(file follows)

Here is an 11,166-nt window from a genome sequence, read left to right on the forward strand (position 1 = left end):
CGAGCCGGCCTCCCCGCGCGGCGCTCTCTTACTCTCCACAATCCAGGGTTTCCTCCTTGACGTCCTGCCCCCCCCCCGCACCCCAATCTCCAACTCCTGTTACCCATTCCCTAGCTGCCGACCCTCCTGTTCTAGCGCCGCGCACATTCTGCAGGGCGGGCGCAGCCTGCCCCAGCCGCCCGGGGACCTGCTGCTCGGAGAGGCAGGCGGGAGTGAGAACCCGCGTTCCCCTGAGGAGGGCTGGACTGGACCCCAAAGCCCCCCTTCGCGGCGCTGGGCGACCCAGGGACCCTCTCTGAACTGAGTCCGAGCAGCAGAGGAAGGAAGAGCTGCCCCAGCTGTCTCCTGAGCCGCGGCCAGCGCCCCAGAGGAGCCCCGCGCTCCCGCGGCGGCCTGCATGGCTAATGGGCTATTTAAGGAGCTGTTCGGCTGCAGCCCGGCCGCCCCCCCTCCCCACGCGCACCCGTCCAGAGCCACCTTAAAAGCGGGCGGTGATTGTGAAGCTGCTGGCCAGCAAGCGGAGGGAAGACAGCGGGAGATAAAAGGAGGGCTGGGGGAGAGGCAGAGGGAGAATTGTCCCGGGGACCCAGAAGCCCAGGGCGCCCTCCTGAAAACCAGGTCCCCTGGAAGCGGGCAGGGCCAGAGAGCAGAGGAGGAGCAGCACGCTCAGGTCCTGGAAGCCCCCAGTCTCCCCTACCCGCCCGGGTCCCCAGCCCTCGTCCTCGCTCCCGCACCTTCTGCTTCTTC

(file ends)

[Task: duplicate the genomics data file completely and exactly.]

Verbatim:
Here is an 11,166-nt window from a genome sequence, read left to right on the forward strand (position 1 = left end):
CGAGCCGGCCTCCCCGCGCGGCGCTCTCTTACTCTCCACAATCCAGGGTTTCCTCCTTGACGTCCTGCCCCCCCCCCGCACCCCAATCTCCAACTCCTGTTACCCATTCCCTAGCTGCCGACCCTCCTGTTCTAGCGCCGCGCACATTCTGCAGGGCGGGCGCAGCCTGCCCCAGCCGCCCGGGGACCTGCTGCTCGGAGAGGCAGGCGGGAGTGAGAACCCGCGTTCCCCTGAGGAGGGCTGGACTGGACCCCAAAGCCCCCCTTCGCGGCGCTGGGCGACCCAGGGACCCTCTCTGAACTGAGTCCGAGCAGCAGAGGAAGGAAGAGCTGCCCCAGCTGTCTCCTGAGCCGCGGCCAGCGCCCCAGAGGAGCCCCGCGCTCCCGCGGCGGCCTGCATGGCTAATGGGCTATTTAAGGAGCTGTTCGGCTGCAGCCCGGCCGCCCCCCCTCCCCACGCGCACCCGTCCAGAGCCACCTTAAAAGCGGGCGGTGATTGTGAAGCTGCTGGCCAGCAAGCGGAGGGAAGACAGCGGGAGATAAAAGGAGGGCTGGGGGAGAGGCAGAGGGAGAATTGTCCCGGGGACCCAGAAGCCCAGGGCGCCCTCCTGAAAACCAGGTCCCCTGGAAGCGGGCAGGGCCAGAGAGCAGAGGAGGAGCAGCACGCTCAGGTCCTGGAAGCCCCCAGTCTCCCCTACCCGCCCGGGTCCCCAGCCCTCGTCCTCGCTCCCGCACCTTCTGCTTCTTC